In this category, you should consider all of the costs that allow your business to meet its regulatory, licensing, and normal operational requirements. For instance, you can deduct the cost of business licenses, fees, certifications and regulatory taxes. A newly launched business can deduct as much as $5,000 in start-up costs (market research, advertising, consultants, promotional events), and another $5,000 to cover the costs of establishing an LLC, partnership, or corporation.
6. Business insurance premiums
The premiums you pay for general liability and professional liability insurance are not only wise investments, they are deductible expenses. Neither are mandatory, but if you are thinking you can save money by skipping them, consider this: they protect your personal assets in the event you are sued for injury or negligence. Before you get dragged down by either possibility, talk to us at Hiscox.
7. Health insurance premiums
A portion of the premiums you pay to insure yourself can be deducted from your taxable income if you are an independent contractor. The amount cannot exceed the income that your business generates, and you won’t be able to deduct anything if you’ve declined available coverage from another source (such as your spouse’s or a previous employer’s plans). Find out more about this deduction from IRS Publication 535.
8. Retirement plan contributions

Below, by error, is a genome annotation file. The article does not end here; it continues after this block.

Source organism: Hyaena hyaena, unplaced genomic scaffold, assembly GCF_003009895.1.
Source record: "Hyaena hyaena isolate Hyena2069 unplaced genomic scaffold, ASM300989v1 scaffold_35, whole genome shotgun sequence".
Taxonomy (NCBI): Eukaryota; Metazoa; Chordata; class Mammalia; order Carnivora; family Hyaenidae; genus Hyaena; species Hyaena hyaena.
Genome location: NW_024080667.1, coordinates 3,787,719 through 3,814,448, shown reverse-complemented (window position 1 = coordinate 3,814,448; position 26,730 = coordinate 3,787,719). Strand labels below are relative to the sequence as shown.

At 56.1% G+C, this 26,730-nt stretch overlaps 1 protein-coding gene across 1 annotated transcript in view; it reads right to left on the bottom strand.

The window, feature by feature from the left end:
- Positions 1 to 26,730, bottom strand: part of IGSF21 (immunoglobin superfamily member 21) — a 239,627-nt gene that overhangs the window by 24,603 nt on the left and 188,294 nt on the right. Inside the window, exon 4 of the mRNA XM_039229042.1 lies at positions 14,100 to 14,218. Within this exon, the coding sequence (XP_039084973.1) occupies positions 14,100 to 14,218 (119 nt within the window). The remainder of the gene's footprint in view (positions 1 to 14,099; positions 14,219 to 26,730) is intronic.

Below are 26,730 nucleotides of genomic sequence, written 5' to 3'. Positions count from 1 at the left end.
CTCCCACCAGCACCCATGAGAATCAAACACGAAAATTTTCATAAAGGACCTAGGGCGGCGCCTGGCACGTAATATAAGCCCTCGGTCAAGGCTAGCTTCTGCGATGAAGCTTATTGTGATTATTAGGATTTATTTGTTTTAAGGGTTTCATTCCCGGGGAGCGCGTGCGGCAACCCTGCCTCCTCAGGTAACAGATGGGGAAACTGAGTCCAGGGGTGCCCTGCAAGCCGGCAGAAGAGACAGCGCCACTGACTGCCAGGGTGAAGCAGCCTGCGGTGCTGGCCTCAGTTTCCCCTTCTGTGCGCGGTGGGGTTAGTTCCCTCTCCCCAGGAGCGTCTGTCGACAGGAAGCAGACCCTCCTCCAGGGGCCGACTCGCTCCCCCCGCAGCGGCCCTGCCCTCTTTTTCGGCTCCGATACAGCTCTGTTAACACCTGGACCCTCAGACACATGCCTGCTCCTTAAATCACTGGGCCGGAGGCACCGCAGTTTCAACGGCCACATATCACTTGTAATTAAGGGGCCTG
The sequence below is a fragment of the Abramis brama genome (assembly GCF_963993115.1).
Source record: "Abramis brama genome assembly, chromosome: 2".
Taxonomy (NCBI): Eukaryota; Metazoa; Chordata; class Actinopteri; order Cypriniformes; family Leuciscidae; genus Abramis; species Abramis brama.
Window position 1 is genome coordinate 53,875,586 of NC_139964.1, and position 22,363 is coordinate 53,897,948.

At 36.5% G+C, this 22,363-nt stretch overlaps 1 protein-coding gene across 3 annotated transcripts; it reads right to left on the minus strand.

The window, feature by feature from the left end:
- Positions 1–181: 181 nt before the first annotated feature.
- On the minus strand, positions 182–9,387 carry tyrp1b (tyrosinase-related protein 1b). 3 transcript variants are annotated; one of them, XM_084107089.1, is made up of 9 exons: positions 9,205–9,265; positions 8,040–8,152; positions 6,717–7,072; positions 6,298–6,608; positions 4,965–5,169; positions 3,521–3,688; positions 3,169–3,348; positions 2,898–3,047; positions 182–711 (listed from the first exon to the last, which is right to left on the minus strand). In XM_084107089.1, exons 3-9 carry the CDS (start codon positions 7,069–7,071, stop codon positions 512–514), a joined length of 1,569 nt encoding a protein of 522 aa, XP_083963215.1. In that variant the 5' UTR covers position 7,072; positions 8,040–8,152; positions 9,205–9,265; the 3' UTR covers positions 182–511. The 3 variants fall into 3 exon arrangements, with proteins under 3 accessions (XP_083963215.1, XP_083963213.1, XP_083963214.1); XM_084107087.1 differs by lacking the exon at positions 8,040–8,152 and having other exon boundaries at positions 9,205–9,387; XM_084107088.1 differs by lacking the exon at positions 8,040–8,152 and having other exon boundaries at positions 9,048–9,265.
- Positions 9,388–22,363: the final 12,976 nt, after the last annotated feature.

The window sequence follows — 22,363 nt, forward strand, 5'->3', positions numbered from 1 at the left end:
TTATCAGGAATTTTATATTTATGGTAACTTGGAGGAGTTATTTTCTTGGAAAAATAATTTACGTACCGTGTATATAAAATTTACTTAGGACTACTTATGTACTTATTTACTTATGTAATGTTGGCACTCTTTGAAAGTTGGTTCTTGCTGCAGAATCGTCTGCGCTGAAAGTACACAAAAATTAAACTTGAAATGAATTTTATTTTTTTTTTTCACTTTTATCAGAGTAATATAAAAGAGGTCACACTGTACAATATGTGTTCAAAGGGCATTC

Self-employed retirement plans can provide a two-fold benefit for you as an independent contractor. The funds that you invest in a one-participant 401(k), a SEP IRA, or a SIMPLE IRA not only make your eventual retirement more comfortable, they reduce your current tax burden.
The IRS sees you as both the employer and the employee. That means, when it comes to retirement, you can contribute as both. So, for instance, with a solo 401(k), you can contribute as much as $19,500 ($26,000 if you are over 50) plus another 25 percent of your net earnings. In 2021, this allowed independent contractors to sock away as much as $58,000 (not counting catch-up contributions of $6,500, if eligible).
Keep current with the tax law
If you are serious about mastering your deductions, your search will not end here. The IRS frequently adds more deductions. And new laws, rules, and regulations frequently change the way it all works. Consider partnering with a tax professional to maximize your understanding and use of these and other tax deductions. And keep in mind, too, that there are operational tactics, like making purchases before year end or waiting until January to bill your clients, that can optimize the impact of even a brilliant tax deduction strategy.
While no one likes to pay taxes, the good news is that a tax bill means your business made money. Just make sure you’re taking all the deductions you have coming, so you’re not paying more tax than you have to.